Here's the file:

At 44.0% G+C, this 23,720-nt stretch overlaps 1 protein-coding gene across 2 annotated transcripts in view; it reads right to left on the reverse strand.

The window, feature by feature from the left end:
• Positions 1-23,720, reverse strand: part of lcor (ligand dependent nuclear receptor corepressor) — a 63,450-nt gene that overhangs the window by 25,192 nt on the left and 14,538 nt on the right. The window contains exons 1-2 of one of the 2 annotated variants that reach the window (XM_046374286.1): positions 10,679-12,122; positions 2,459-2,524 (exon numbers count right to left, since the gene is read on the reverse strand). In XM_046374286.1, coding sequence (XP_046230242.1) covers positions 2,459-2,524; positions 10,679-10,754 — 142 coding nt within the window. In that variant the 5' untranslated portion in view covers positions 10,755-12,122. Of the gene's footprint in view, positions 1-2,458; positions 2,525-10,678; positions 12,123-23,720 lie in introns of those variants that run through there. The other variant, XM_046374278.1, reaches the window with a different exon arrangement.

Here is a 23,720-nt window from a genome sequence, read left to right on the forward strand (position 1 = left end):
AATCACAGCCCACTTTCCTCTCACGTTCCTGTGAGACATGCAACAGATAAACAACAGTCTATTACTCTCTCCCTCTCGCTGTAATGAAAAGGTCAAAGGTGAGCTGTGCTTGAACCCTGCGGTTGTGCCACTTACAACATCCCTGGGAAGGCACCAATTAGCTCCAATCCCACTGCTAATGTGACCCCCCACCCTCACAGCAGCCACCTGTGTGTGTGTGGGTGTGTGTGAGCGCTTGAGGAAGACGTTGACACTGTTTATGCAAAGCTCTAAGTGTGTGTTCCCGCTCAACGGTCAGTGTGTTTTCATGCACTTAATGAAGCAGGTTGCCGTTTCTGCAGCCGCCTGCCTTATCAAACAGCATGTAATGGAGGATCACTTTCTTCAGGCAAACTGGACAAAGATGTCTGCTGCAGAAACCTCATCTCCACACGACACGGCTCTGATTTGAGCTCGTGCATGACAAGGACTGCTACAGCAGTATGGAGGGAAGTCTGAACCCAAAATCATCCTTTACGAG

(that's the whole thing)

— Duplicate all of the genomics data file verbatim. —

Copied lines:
At 44.0% G+C, this 23,720-nt stretch overlaps 1 protein-coding gene across 2 annotated transcripts in view; it reads right to left on the reverse strand.

The window, feature by feature from the left end:
• Positions 1-23,720, reverse strand: part of lcor (ligand dependent nuclear receptor corepressor) — a 63,450-nt gene that overhangs the window by 25,192 nt on the left and 14,538 nt on the right. The window contains exons 1-2 of one of the 2 annotated variants that reach the window (XM_046374286.1): positions 10,679-12,122; positions 2,459-2,524 (exon numbers count right to left, since the gene is read on the reverse strand). In XM_046374286.1, coding sequence (XP_046230242.1) covers positions 2,459-2,524; positions 10,679-10,754 — 142 coding nt within the window. In that variant the 5' untranslated portion in view covers positions 10,755-12,122. Of the gene's footprint in view, positions 1-2,458; positions 2,525-10,678; positions 12,123-23,720 lie in introns of those variants that run through there. The other variant, XM_046374278.1, reaches the window with a different exon arrangement.

Here is a 23,720-nt window from a genome sequence, read left to right on the forward strand (position 1 = left end):
AATCACAGCCCACTTTCCTCTCACGTTCCTGTGAGACATGCAACAGATAAACAACAGTCTATTACTCTCTCCCTCTCGCTGTAATGAAAAGGTCAAAGGTGAGCTGTGCTTGAACCCTGCGGTTGTGCCACTTACAACATCCCTGGGAAGGCACCAATTAGCTCCAATCCCACTGCTAATGTGACCCCCCACCCTCACAGCAGCCACCTGTGTGTGTGTGGGTGTGTGTGAGCGCTTGAGGAAGACGTTGACACTGTTTATGCAAAGCTCTAAGTGTGTGTTCCCGCTCAACGGTCAGTGTGTTTTCATGCACTTAATGAAGCAGGTTGCCGTTTCTGCAGCCGCCTGCCTTATCAAACAGCATGTAATGGAGGATCACTTTCTTCAGGCAAACTGGACAAAGATGTCTGCTGCAGAAACCTCATCTCCACACGACACGGCTCTGATTTGAGCTCGTGCATGACAAGGACTGCTACAGCAGTATGGAGGGAAGTCTGAACCCAAAATCATCCTTTACGAG